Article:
As we know from Part 1, the TDSR regulates any purchases or refinancing of a residential property loan based on any debts versus your income. Now, here’s a look into how financial assets can help boost your possible borrowing ability:

A. Eligible Financial Assets

These are typically cash deposits, listed company shares, bonds, unit trusts, or even gold.

B. Liquid Assets

These usually refer to any unencumbered funds that can be conveniently drawn upon within a short period of time. There are two ways for such assets to be recognised, either pledged or unpledged.

C. Pledged Assets

These are usually cash deposits that have yet to be deposited in any fixed deposit with the mortgage lender, from the loan start date onwards and for the next 48 months. For examples, if you were to pledge $100,000, then it would increase your month gross income by $2,083.

A simplified formula to calculate your pledged asset and convert it into income can be seen below:

gross-income-drived-asset

D. Unpledged Assets

These usually are not required to be placed with the mortgage lender. Using the example in C, with the same $100,000 deposit, your income will be instead be increased by a much lower $625.

A simplified formula to calculate your unpledged asset and convert it into income can be seen below:

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Insider Tip

Regarding investments, you may simply use the formula for unpledged assets. This is because often, the financial institutions in question will not accept the pledging of these assets. It is important to bear in mind the risks using investments to increase borrowing ability may have, as the portfolio value may change between the initial approval stage and the loan disbursement stage, unlike pure deposits.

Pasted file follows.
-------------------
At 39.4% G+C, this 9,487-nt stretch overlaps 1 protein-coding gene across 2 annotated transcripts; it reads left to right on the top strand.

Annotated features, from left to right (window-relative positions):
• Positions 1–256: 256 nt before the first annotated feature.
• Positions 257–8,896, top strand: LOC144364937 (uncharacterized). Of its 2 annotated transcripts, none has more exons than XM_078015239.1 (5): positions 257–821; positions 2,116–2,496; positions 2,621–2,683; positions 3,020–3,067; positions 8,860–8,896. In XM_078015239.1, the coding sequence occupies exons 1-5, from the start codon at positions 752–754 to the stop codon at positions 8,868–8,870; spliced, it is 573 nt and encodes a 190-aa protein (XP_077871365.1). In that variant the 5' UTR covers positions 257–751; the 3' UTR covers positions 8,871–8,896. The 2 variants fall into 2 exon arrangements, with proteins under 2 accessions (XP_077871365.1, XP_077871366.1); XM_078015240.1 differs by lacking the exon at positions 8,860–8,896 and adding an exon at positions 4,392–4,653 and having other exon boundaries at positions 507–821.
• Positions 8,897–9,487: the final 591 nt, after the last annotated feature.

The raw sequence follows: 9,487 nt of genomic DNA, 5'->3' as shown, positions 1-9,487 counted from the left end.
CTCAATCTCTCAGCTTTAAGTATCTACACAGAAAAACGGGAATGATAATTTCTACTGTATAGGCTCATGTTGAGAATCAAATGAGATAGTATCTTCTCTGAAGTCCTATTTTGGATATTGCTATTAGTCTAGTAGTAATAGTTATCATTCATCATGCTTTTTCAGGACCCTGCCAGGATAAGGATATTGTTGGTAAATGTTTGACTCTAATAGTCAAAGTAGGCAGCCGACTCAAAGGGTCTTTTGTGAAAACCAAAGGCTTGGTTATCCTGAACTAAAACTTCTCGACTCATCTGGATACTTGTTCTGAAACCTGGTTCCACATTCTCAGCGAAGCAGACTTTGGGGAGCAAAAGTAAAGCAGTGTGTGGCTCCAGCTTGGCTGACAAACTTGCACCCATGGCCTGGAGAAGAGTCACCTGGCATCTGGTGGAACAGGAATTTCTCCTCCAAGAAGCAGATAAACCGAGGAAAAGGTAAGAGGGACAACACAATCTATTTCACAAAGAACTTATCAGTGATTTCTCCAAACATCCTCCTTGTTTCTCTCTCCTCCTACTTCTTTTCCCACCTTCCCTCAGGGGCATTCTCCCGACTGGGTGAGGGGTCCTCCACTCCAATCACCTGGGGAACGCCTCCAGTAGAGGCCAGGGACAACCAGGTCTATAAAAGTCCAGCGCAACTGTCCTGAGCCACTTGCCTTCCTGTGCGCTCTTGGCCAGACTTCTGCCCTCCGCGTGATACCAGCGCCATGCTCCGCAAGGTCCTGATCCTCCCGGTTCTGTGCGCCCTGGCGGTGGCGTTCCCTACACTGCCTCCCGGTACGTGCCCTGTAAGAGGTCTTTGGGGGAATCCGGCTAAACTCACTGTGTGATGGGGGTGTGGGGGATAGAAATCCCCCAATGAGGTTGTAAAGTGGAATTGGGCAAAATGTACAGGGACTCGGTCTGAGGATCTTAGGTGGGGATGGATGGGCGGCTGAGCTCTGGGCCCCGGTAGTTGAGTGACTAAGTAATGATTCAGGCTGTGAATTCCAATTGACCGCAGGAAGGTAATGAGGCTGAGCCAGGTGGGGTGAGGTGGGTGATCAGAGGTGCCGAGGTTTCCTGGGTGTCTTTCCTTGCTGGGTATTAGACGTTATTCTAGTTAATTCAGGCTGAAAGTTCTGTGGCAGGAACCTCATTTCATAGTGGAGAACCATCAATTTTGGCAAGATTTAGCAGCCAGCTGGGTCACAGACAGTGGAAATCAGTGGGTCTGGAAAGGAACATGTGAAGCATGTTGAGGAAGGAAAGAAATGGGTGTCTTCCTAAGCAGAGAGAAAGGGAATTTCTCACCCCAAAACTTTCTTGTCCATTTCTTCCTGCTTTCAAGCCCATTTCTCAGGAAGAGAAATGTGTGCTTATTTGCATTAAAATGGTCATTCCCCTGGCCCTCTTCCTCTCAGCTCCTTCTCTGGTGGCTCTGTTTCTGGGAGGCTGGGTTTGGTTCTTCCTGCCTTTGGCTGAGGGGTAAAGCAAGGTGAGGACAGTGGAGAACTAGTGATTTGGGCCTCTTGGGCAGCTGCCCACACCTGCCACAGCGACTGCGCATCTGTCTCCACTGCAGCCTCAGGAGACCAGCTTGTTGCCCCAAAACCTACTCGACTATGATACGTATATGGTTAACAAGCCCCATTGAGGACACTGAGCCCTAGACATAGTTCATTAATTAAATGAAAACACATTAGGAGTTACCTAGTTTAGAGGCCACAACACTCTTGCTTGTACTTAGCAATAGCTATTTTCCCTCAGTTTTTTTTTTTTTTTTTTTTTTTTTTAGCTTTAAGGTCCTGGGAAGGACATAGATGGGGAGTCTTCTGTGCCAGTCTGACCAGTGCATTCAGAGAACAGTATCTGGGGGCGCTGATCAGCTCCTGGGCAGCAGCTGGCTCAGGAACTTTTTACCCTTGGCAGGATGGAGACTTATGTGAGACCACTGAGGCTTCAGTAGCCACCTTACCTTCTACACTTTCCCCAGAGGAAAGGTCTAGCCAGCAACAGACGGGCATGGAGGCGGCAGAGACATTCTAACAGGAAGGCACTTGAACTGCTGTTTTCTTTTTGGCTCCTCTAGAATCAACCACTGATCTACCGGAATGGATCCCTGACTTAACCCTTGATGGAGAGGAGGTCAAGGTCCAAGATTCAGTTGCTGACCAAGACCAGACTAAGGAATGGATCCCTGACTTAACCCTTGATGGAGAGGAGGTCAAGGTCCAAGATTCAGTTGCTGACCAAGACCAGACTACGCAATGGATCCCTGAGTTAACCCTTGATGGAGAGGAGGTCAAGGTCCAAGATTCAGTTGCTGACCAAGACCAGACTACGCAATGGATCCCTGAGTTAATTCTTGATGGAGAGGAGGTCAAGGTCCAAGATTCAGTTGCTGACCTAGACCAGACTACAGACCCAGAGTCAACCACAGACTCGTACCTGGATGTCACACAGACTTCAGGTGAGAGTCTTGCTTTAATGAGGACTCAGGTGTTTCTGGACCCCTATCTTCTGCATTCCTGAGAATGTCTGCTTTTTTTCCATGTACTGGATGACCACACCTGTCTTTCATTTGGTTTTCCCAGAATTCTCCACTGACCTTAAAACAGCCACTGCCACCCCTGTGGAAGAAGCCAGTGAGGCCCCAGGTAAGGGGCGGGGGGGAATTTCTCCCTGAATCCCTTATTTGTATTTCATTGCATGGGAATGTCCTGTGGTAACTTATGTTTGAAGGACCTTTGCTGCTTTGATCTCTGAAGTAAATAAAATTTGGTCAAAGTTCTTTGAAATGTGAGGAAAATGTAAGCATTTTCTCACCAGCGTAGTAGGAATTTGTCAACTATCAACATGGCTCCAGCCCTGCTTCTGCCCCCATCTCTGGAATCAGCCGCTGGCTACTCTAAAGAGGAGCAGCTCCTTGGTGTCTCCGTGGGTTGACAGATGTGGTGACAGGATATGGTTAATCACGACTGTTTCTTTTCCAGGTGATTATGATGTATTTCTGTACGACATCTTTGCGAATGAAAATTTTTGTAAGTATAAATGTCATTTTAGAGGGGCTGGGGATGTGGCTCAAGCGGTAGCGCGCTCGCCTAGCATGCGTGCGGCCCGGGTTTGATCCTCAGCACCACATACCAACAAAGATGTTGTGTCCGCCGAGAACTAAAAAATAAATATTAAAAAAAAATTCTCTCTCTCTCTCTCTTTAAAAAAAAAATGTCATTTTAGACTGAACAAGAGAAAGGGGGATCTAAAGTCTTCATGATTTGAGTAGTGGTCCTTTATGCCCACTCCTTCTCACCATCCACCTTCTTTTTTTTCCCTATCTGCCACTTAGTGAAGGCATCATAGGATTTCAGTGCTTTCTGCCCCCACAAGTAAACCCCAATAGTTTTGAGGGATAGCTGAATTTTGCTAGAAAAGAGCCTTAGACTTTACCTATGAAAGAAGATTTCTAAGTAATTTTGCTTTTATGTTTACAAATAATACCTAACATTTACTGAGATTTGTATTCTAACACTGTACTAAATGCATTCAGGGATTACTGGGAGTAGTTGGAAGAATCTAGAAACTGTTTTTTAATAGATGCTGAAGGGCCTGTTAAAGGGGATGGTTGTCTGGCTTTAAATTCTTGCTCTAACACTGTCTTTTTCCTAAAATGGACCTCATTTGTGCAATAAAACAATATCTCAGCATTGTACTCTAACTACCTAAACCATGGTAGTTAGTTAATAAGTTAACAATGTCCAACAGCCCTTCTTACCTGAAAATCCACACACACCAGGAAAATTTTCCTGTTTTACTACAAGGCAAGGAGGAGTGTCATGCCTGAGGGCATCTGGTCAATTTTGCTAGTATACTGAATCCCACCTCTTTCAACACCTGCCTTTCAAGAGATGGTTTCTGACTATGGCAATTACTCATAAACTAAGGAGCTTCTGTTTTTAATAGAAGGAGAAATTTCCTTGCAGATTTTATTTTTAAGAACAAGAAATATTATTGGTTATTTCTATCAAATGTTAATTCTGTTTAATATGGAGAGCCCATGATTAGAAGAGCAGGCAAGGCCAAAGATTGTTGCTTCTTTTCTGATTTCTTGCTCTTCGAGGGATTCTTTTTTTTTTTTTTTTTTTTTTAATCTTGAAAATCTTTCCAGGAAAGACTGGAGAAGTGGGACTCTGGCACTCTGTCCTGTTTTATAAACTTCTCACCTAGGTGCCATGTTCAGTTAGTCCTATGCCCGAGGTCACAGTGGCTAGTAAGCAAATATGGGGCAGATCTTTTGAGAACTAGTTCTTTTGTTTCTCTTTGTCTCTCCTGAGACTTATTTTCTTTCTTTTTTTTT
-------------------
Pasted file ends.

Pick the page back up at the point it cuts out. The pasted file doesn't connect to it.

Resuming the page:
Part 3: Debts & Income Weighted Average Age

Last but not least, the Debt part of the TDSR. In general, monthly debts are obligated payments that you have to service monthly, and can include secured loans such as housing loans and car loans; and unsecured loans such as overdraft lines, personal loans, and credit card loans, or spending.

When you apply for a new property loan, the corresponding monthly obligation will need to be factored into the TDSR calculations. 3 inputs are a must: the loan amount, the interest rate, and the loan tenure.

The loan amount is 75% or lower of the property purchase price; and if your desired loan amount has exceeded the maximum TDSR or 60%, the mortgage lender will then calculate the highest possible loan you can borrow based on the 60% limit.

When taking into account the interest rate, MAS has stipulated that all mortgage lenders should use 3.50%. Before the low interest rate period, the 3 months Singapore Interbank Offer Rate (SIBOR) was about 3.55% instead.

Finally, let’s talk about the loan tenure. The loan tenure is where the income weighted average is applied. The formula below will determine the income weighted average age for you and any joint borrowers (should there be any) and the result will be rounded up.

income-weighted

A much heavier weighting is given to the age of the higher income earner and a less heavy weighting will be given to the age of the lower income earner. Thus, when based on the income weighted age, you can determine the maximum loan tenure.